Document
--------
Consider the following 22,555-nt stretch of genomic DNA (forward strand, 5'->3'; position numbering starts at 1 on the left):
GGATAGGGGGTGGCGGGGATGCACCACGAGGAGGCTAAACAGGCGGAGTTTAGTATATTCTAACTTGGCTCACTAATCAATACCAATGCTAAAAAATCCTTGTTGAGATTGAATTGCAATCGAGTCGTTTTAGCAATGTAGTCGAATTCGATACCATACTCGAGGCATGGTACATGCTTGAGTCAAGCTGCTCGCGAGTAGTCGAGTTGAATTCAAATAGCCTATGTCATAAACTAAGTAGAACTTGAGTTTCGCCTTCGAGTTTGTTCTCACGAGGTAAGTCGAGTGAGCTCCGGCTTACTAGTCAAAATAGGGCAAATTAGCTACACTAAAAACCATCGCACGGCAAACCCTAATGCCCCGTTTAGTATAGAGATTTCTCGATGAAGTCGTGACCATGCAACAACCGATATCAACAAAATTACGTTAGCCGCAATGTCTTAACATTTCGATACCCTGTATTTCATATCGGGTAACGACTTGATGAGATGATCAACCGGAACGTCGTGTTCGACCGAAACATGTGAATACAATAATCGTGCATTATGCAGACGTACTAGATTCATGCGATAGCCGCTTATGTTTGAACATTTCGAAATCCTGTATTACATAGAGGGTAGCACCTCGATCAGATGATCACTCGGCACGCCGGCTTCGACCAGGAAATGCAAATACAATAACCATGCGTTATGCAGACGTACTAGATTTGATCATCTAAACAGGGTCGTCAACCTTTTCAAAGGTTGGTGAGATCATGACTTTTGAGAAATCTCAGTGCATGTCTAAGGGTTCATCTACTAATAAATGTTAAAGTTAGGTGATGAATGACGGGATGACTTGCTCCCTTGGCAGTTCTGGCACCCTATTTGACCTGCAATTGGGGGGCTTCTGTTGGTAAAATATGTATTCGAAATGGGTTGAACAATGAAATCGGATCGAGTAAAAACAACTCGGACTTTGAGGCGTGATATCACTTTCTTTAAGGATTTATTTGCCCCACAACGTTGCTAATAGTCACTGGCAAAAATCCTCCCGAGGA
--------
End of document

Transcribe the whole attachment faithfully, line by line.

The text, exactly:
Consider the following 22,555-nt stretch of genomic DNA (forward strand, 5'->3'; position numbering starts at 1 on the left):
GGATAGGGGGTGGCGGGGATGCACCACGAGGAGGCTAAACAGGCGGAGTTTAGTATATTCTAACTTGGCTCACTAATCAATACCAATGCTAAAAAATCCTTGTTGAGATTGAATTGCAATCGAGTCGTTTTAGCAATGTAGTCGAATTCGATACCATACTCGAGGCATGGTACATGCTTGAGTCAAGCTGCTCGCGAGTAGTCGAGTTGAATTCAAATAGCCTATGTCATAAACTAAGTAGAACTTGAGTTTCGCCTTCGAGTTTGTTCTCACGAGGTAAGTCGAGTGAGCTCCGGCTTACTAGTCAAAATAGGGCAAATTAGCTACACTAAAAACCATCGCACGGCAAACCCTAATGCCCCGTTTAGTATAGAGATTTCTCGATGAAGTCGTGACCATGCAACAACCGATATCAACAAAATTACGTTAGCCGCAATGTCTTAACATTTCGATACCCTGTATTTCATATCGGGTAACGACTTGATGAGATGATCAACCGGAACGTCGTGTTCGACCGAAACATGTGAATACAATAATCGTGCATTATGCAGACGTACTAGATTCATGCGATAGCCGCTTATGTTTGAACATTTCGAAATCCTGTATTACATAGAGGGTAGCACCTCGATCAGATGATCACTCGGCACGCCGGCTTCGACCAGGAAATGCAAATACAATAACCATGCGTTATGCAGACGTACTAGATTTGATCATCTAAACAGGGTCGTCAACCTTTTCAAAGGTTGGTGAGATCATGACTTTTGAGAAATCTCAGTGCATGTCTAAGGGTTCATCTACTAATAAATGTTAAAGTTAGGTGATGAATGACGGGATGACTTGCTCCCTTGGCAGTTCTGGCACCCTATTTGACCTGCAATTGGGGGGCTTCTGTTGGTAAAATATGTATTCGAAATGGGTTGAACAATGAAATCGGATCGAGTAAAAACAACTCGGACTTTGAGGCGTGATATCACTTTCTTTAAGGATTTATTTGCCCCACAACGTTGCTAATAGTCACTGGCAAAAATCCTCCCGAGGA